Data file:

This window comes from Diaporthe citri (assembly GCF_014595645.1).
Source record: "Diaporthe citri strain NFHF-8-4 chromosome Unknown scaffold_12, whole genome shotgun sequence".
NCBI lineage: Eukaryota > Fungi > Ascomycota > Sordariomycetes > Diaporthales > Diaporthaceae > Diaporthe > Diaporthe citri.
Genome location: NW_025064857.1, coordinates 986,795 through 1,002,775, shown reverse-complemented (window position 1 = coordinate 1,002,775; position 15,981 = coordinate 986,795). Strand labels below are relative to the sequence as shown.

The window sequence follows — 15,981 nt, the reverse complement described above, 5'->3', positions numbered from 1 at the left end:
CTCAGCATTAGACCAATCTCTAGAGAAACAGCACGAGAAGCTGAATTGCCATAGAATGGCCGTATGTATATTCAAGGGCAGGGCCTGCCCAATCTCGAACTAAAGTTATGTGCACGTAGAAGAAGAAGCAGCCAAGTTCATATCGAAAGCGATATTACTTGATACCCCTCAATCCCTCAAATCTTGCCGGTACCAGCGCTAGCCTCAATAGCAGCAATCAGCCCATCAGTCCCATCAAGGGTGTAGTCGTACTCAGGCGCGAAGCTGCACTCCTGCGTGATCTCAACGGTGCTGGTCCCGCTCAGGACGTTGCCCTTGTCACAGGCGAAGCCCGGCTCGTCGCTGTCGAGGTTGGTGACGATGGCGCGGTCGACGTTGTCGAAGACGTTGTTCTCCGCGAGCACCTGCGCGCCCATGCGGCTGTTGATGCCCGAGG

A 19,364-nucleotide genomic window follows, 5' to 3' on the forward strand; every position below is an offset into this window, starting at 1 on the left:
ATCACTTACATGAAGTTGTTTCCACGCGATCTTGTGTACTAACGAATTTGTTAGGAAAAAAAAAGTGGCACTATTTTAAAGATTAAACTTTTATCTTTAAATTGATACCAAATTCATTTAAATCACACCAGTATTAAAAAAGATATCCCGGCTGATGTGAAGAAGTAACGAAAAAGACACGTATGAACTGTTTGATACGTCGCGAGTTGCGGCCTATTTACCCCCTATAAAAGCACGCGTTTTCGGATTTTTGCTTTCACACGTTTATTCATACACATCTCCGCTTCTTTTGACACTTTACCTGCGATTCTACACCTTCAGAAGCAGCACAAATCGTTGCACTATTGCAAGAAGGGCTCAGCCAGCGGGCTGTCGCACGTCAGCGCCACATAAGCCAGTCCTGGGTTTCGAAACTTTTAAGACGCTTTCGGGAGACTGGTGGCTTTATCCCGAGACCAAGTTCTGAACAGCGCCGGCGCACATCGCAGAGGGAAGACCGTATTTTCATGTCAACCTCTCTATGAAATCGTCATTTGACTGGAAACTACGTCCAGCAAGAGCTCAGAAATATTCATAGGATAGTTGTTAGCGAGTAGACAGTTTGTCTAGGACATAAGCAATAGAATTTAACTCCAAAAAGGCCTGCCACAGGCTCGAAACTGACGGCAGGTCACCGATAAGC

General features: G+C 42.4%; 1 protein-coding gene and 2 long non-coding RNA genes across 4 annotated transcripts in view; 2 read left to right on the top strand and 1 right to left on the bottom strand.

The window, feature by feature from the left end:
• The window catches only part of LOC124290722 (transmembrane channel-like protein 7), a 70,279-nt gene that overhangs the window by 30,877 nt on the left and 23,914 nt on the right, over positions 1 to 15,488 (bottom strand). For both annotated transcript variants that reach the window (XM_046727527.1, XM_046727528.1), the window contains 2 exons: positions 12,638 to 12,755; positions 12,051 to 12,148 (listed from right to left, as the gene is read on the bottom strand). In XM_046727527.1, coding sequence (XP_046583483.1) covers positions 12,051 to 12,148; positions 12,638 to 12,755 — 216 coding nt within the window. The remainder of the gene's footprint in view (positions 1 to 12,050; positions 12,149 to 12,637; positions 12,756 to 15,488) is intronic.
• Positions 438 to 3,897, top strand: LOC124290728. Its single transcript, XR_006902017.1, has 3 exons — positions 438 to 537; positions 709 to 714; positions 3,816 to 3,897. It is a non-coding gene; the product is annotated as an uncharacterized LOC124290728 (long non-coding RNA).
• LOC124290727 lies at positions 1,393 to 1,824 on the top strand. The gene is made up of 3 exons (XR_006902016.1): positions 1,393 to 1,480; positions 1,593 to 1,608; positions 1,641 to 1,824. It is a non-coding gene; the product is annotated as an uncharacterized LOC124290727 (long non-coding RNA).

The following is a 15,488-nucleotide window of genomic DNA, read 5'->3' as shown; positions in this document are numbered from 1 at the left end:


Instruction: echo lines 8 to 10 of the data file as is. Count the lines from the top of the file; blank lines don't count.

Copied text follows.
ATCACTTACATGAAGTTGTTTCCACGCGATCTTGTGTACTAACGAATTTGTTAGGAAAAAAAAAGTGGCACTATTTTAAAGATTAAACTTTTATCTTTAAATTGATACCAAATTCATTTAAATCACACCAGTATTAAAAAAGATATCCCGGCTGATGTGAAGAAGTAACGAAAAAGACACGTATGAACTGTTTGATACGTCGCGAGTTGCGGCCTATTTACCCCCTATAAAAGCACGCGTTTTCGGATTTTTGCTTTCACACGTTTATTCATACACATCTCCGCTTCTTTTGACACTTTACCTGCGATTCTACACCTTCAGAAGCAGCACAAATCGTTGCACTATTGCAAGAAGGGCTCAGCCAGCGGGCTGTCGCACGTCAGCGCCACATAAGCCAGTCCTGGGTTTCGAAACTTTTAAGACGCTTTCGGGAGACTGGTGGCTTTATCCCGAGACCAAGTTCTGAACAGCGCCGGCGCACATCGCAGAGGGAAGACCGTATTTTCATGTCAACCTCTCTATGAAATCGTCATTTGACTGGAAACTACGTCCAGCAAGAGCTCAGAAATATTCATAGGATAGTTGTTAGCGAGTAGACAGTTTGTCTAGGACATAAGCAATAGAATTTAACTCCAAAAAGGCCTGCCACAGGCTCGAAACTGACGGCAGGTCACCGATAAGC

General features: G+C 42.4%; 1 protein-coding gene and 2 long non-coding RNA genes across 4 annotated transcripts in view; 2 read left to right on the top strand and 1 right to left on the bottom strand.

The window, feature by feature from the left end: